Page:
Borson motion California - In re Marriage of Borson
In re Marriage of Borson (1974) 37 Cal. App. 3d 632 (commonly known as a "Borson motion") allows a discharged attorney to pursue a request for direct fee payment from the former client's spouse if the request is expressly or impliedly authorized by the former client.
After the wife discharged her attorneys, but before she substituted in a new counsel, the former attorneys filed a motion on her behalf requesting the husband pay their fees and costs. The trial court granted the motion after wife retained new counsel.
The appellate court affirmed. "Notwithstanding the wife's discharge of these attorneys, they, as her agents, had the implied authority to file thereafter the motion on her behalf that appellant pay these additional sums," and "by not appearing at the hearing of the . . . motion after prior notice . . . and there objecting to the motion for additional fees and costs, she acquiesced in their having made the motion for her." (In re Marriage of Borson, supra, 37 Cal.App.3d at pp. 637-638.)
In that case, the appellate court concluded that under the circumstances before it, there was no jurisdictional barrier to the wife's former attorneys' motion to obtain payment of fees from the husband.
In Borson, prior to the discharge of the wife's attorneys, the court ordered the husband to pay a specific sum of the wife's fees directly to her attorneys. (Id. at p. 635.)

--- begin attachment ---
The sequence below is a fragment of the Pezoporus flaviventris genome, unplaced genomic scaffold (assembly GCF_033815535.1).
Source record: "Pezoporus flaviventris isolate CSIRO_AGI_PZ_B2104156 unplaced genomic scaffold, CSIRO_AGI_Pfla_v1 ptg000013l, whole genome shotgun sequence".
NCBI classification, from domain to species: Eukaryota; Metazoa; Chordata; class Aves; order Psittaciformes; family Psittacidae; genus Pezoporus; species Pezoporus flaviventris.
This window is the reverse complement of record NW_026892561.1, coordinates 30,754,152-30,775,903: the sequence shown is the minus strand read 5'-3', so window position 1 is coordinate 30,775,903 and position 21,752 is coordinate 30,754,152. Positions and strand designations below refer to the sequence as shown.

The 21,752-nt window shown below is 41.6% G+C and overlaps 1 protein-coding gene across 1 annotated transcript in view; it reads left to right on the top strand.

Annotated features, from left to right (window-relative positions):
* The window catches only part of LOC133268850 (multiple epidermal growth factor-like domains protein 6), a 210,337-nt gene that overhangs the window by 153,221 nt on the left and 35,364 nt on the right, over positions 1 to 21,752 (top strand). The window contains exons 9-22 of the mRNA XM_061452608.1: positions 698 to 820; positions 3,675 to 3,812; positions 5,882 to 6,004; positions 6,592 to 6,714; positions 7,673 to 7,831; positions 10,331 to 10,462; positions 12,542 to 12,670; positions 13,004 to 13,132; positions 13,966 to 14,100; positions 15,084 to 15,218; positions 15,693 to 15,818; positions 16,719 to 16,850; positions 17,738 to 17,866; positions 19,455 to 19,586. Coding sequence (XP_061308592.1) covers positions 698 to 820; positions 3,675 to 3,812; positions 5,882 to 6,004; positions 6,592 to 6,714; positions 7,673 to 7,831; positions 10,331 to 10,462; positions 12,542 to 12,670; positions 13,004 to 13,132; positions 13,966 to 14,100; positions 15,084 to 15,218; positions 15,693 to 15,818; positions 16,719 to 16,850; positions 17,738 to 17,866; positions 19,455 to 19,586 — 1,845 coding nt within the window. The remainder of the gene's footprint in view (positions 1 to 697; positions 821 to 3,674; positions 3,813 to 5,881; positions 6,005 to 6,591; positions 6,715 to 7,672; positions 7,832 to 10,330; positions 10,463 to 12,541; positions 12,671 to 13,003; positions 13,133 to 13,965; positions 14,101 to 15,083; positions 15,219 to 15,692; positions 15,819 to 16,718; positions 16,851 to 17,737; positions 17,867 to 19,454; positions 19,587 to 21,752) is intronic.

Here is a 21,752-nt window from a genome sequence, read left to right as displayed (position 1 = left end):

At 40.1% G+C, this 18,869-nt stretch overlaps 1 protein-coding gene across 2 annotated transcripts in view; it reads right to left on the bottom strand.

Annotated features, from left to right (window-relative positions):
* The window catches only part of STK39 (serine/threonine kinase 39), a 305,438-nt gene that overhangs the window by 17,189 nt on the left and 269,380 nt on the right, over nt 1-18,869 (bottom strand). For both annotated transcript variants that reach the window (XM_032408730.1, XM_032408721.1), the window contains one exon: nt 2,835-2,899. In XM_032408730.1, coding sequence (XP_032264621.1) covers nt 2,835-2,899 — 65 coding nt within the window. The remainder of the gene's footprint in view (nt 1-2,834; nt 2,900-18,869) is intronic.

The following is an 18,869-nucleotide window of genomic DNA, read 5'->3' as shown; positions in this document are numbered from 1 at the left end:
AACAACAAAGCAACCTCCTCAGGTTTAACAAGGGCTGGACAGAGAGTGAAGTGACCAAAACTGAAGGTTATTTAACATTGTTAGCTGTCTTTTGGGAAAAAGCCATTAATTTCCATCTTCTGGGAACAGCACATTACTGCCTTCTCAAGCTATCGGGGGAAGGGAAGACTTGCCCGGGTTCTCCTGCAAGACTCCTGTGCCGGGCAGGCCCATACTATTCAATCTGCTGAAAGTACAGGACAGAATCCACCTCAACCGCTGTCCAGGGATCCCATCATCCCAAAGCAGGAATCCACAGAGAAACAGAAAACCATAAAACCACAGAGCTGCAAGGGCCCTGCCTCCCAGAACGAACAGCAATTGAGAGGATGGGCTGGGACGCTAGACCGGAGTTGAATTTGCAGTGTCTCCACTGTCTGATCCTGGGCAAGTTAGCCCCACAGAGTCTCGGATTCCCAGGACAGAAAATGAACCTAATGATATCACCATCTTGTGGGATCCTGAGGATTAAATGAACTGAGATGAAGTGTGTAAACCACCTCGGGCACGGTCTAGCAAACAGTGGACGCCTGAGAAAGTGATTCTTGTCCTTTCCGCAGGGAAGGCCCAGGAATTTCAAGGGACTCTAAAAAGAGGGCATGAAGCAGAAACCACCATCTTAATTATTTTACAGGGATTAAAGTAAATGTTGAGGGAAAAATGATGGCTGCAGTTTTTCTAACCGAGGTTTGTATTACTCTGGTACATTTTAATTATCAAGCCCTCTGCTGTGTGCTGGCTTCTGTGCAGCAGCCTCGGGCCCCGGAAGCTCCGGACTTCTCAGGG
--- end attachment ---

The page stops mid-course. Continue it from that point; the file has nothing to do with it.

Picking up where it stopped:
After their discharge, and without obtaining any express authority from the wife, the wife's former attorneys filed motions on her behalf requesting that the husband be directed to pay them additional fees and requesting permission to withdraw from the case. (Id. at p. 636.)
The trial court granted permission to withdraw, substituted the wife in propria persona, and postponed consideration of the attorney fees motion until trial or settlement of the remaining issues. Thereafter, the wife substituted in new counsel and the case was settled.
The trial court then ruled on the attorney fees motion filed by the former attorneys, ordering the husband to pay a portion of the wife's additional fees owed to her former attorneys. (Id. at pp. 634, 636-637.)
The Borson court rejected the husband's argument that the trial court had no jurisdiction to order that he pay additional fees to the wife's former attorneys because the fees had been requested after the attorneys had been discharged. (Borson, supra, 37 Cal. App. 3d at p. 637.)
The court reasoned that after the discharge the attorneys continued to represent the wife for purposes of winding up the relationship, which included making the attorney fees motion on her behalf, and obtaining the formal change in representation. (Ibid.)
The court noted that although the attorneys had been discharged when they requested the fees, there had not yet been a substitution of representation, and "in the interval between the discharge and substitution of representation, the wife's attorneys, as her attorneys of record, alone could appear in court for her and continued as her only attorneys in the proceeding." (Ibid.)
The Borson court concluded the discharged attorneys had the implied authority to file a motion on the wife's behalf seeking the husband's payment of the additional fees owed to them. (Borson, supra, 37 Cal. App. 3d at p. 637.)
The Borson court observed that the wife's objection surfaced only at the time the attorney fees motion was heard. (Ibid.)
However, her earlier failure to object led her former attorneys to believe that they had the authority to act on her behalf in pursuing the fee request. (Id. at pp. 638-639.)